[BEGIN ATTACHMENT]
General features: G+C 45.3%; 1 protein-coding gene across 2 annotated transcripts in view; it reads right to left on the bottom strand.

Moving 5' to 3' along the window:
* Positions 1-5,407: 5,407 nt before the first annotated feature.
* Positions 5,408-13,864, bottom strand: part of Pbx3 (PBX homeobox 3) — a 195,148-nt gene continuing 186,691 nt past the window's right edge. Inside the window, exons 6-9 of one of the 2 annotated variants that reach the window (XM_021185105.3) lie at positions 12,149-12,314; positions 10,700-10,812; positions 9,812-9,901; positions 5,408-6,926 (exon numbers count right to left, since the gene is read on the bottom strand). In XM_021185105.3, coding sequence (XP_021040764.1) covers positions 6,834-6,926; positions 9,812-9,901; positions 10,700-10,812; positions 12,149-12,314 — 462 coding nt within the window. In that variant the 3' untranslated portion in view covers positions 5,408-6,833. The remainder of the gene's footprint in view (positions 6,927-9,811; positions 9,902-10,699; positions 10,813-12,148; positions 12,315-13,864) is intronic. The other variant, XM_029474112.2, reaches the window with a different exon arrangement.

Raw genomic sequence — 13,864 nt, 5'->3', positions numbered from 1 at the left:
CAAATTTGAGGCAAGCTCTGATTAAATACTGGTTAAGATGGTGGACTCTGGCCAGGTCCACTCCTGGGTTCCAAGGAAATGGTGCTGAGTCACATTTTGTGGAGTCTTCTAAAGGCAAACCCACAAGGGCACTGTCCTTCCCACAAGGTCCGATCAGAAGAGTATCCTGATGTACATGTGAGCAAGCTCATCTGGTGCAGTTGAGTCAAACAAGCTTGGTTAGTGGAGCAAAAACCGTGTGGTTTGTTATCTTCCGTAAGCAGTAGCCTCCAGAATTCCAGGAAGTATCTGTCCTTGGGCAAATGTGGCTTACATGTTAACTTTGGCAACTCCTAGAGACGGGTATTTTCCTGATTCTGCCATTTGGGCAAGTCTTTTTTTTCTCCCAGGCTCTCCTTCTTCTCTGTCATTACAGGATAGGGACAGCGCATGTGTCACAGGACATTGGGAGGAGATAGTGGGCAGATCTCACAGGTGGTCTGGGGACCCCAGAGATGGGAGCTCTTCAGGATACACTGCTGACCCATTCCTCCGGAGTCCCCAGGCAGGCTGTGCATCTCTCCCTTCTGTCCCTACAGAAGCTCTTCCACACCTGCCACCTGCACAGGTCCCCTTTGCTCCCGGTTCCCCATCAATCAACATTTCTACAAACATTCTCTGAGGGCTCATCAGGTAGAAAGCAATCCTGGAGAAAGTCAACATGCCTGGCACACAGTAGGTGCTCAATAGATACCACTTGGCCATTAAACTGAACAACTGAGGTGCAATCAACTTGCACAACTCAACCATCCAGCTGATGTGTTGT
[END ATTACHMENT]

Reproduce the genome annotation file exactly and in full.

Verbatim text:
General features: G+C 45.3%; 1 protein-coding gene across 2 annotated transcripts in view; it reads right to left on the bottom strand.

Moving 5' to 3' along the window:
* Positions 1-5,407: 5,407 nt before the first annotated feature.
* Positions 5,408-13,864, bottom strand: part of Pbx3 (PBX homeobox 3) — a 195,148-nt gene continuing 186,691 nt past the window's right edge. Inside the window, exons 6-9 of one of the 2 annotated variants that reach the window (XM_021185105.3) lie at positions 12,149-12,314; positions 10,700-10,812; positions 9,812-9,901; positions 5,408-6,926 (exon numbers count right to left, since the gene is read on the bottom strand). In XM_021185105.3, coding sequence (XP_021040764.1) covers positions 6,834-6,926; positions 9,812-9,901; positions 10,700-10,812; positions 12,149-12,314 — 462 coding nt within the window. In that variant the 3' untranslated portion in view covers positions 5,408-6,833. The remainder of the gene's footprint in view (positions 6,927-9,811; positions 9,902-10,699; positions 10,813-12,148; positions 12,315-13,864) is intronic. The other variant, XM_029474112.2, reaches the window with a different exon arrangement.

Raw genomic sequence — 13,864 nt, 5'->3', positions numbered from 1 at the left:
CAAATTTGAGGCAAGCTCTGATTAAATACTGGTTAAGATGGTGGACTCTGGCCAGGTCCACTCCTGGGTTCCAAGGAAATGGTGCTGAGTCACATTTTGTGGAGTCTTCTAAAGGCAAACCCACAAGGGCACTGTCCTTCCCACAAGGTCCGATCAGAAGAGTATCCTGATGTACATGTGAGCAAGCTCATCTGGTGCAGTTGAGTCAAACAAGCTTGGTTAGTGGAGCAAAAACCGTGTGGTTTGTTATCTTCCGTAAGCAGTAGCCTCCAGAATTCCAGGAAGTATCTGTCCTTGGGCAAATGTGGCTTACATGTTAACTTTGGCAACTCCTAGAGACGGGTATTTTCCTGATTCTGCCATTTGGGCAAGTCTTTTTTTTCTCCCAGGCTCTCCTTCTTCTCTGTCATTACAGGATAGGGACAGCGCATGTGTCACAGGACATTGGGAGGAGATAGTGGGCAGATCTCACAGGTGGTCTGGGGACCCCAGAGATGGGAGCTCTTCAGGATACACTGCTGACCCATTCCTCCGGAGTCCCCAGGCAGGCTGTGCATCTCTCCCTTCTGTCCCTACAGAAGCTCTTCCACACCTGCCACCTGCACAGGTCCCCTTTGCTCCCGGTTCCCCATCAATCAACATTTCTACAAACATTCTCTGAGGGCTCATCAGGTAGAAAGCAATCCTGGAGAAAGTCAACATGCCTGGCACACAGTAGGTGCTCAATAGATACCACTTGGCCATTAAACTGAACAACTGAGGTGCAATCAACTTGCACAACTCAACCATCCAGCTGATGTGTTGT